Dodd Dismisses GOP Charges on Timing of Financial Reform Bill
Updated: 3:52 p.m.
Senate Banking, Housing and Urban Affairs Chairman Chris Dodd (D-Conn.) on Thursday dismissed GOP charges that health care reform forced him to push ahead on financial regulatory reform without a bipartisan deal.
“The moment has arrived, putting aside reconciliation and everything else, to put down a proposal,” Dodd told reporters at a news conference.
Dodd rebutted claims made earlier in the day by Sen. Bob Corker (R-Tenn.), the lead Republican negotiator on regulatory reform, that he faced pressure from the White House and top Democrats to move fast on the measure. Rather, Dodd said months of negotiations had reached a saturation point and that the looming midterm elections and waning days on the Senate calendar led to his decision to unveil a proposal next week.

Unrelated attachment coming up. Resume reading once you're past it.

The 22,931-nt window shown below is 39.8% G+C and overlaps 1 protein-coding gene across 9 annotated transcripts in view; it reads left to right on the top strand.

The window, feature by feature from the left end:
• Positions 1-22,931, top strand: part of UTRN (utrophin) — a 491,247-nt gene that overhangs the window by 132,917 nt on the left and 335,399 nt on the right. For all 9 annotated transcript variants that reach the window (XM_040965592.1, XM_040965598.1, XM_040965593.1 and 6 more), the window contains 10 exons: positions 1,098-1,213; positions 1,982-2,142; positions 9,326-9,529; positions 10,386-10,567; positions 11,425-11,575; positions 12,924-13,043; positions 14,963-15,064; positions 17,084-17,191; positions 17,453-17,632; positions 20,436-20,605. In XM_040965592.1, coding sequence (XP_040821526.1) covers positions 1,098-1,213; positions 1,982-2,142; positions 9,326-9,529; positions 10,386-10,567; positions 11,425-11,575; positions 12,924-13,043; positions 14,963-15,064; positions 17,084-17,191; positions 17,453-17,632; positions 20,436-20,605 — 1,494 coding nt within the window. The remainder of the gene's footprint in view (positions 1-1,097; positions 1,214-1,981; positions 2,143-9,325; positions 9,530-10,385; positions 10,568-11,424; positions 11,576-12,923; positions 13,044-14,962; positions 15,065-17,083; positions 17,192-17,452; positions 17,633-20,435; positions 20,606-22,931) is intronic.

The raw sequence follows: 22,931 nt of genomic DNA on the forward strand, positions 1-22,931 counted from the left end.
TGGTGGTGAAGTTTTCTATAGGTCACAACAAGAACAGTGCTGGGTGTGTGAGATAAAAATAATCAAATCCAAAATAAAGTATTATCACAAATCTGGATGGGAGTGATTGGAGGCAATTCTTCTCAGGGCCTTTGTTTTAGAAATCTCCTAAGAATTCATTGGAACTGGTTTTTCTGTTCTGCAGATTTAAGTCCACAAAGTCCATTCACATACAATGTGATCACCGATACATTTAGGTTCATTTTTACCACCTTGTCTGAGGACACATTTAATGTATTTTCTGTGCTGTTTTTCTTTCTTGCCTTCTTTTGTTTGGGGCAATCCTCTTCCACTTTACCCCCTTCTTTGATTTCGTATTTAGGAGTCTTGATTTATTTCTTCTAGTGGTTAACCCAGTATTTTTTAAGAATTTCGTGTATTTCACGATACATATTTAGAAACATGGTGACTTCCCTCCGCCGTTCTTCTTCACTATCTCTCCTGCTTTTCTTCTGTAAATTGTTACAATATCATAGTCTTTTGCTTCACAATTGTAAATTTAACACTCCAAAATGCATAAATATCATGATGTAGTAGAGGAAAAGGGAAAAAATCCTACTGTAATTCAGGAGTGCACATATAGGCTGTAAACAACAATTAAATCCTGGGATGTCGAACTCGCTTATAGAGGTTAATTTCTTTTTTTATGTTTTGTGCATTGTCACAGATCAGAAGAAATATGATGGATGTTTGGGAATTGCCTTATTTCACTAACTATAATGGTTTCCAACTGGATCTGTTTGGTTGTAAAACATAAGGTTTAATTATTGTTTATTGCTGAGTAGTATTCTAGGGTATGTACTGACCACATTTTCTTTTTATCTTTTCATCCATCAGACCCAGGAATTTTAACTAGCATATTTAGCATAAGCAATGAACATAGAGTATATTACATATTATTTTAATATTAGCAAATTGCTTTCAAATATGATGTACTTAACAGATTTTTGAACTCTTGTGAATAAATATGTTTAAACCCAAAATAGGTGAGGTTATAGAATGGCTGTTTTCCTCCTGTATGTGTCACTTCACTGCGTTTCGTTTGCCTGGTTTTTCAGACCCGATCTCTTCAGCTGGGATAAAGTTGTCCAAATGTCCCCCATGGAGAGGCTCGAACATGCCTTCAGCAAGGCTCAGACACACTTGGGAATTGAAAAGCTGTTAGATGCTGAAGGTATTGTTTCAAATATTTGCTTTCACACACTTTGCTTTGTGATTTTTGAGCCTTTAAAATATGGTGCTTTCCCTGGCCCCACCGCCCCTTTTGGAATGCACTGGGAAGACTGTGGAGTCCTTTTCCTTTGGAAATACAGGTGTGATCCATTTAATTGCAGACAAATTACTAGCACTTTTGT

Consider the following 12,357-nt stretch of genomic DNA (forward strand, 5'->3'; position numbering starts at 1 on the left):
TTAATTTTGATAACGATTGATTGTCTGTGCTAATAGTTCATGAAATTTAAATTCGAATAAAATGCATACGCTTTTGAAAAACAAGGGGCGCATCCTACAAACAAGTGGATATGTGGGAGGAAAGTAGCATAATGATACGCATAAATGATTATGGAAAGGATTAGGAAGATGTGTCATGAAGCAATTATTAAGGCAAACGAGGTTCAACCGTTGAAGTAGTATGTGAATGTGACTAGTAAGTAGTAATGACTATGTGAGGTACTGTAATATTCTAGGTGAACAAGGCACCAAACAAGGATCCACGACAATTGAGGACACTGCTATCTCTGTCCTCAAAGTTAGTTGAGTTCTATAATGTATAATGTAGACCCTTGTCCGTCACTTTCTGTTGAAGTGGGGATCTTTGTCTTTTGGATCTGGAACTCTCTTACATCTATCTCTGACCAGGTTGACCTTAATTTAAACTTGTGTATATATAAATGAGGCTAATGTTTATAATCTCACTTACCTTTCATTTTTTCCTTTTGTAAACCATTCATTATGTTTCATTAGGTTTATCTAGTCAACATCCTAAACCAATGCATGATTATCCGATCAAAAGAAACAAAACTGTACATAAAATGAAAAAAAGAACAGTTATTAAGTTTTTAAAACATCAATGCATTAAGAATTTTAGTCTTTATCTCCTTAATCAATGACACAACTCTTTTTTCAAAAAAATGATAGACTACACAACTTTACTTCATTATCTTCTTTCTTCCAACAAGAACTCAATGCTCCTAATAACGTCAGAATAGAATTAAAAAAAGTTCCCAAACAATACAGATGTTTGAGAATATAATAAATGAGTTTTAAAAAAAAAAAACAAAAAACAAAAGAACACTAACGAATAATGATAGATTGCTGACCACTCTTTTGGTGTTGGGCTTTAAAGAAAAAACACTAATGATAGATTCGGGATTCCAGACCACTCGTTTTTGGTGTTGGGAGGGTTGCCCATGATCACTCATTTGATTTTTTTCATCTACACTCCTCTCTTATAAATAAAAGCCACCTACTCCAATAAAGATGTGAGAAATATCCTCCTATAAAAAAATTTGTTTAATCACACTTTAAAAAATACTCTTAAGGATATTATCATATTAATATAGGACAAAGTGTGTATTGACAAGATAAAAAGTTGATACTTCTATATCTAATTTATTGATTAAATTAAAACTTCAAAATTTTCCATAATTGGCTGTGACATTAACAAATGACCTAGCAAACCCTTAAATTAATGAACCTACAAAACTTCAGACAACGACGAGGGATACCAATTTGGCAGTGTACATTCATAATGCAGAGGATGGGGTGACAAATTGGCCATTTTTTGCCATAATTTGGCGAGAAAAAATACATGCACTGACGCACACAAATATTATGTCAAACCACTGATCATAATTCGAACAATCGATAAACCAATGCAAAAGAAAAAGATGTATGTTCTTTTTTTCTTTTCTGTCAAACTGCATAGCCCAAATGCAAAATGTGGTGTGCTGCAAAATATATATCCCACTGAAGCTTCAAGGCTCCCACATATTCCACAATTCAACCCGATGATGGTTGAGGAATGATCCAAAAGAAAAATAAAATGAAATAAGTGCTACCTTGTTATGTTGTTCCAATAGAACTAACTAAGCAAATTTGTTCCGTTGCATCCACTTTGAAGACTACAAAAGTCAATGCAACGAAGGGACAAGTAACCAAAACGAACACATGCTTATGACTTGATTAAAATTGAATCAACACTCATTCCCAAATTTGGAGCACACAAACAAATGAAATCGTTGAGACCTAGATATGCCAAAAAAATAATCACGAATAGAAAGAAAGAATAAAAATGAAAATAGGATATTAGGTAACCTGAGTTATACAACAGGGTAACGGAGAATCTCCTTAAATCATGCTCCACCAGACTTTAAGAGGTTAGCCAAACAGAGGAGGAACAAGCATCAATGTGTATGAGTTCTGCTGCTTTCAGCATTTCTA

“Each week we let it slip a little bit because we thought we could get farther along,” Dodd said of his ongoing talks with Corker. “But we’re facing what I call the 101st Senator, and that’s what I call the clock.”
Sen. Richard Shelby (R-Ala.), the ranking member on the Banking Committee, said in a statement Thursday: “Republicans remain open to finding common ground with Chairman Dodd. As long as we remain focused on policy and not politics, an agreement is still very possible. The Republican members of the Committee stand united and ready to work with Chairman Dodd toward that goal.”
Dodd plans to unveil his proposal Monday, with a markup scheduled for the week of March 22. He said he hopes the bill can emerge from committee before Congress adjourns March 26 for a two-week Easter recess, despite Corker’s warnings that such a timeline was too quick.
“I’m more interested in getting this right than getting it by a certain date,” Dodd said, while underscoring the limited time frame he has to move the bill. “The real problem I’m facing is that clock.”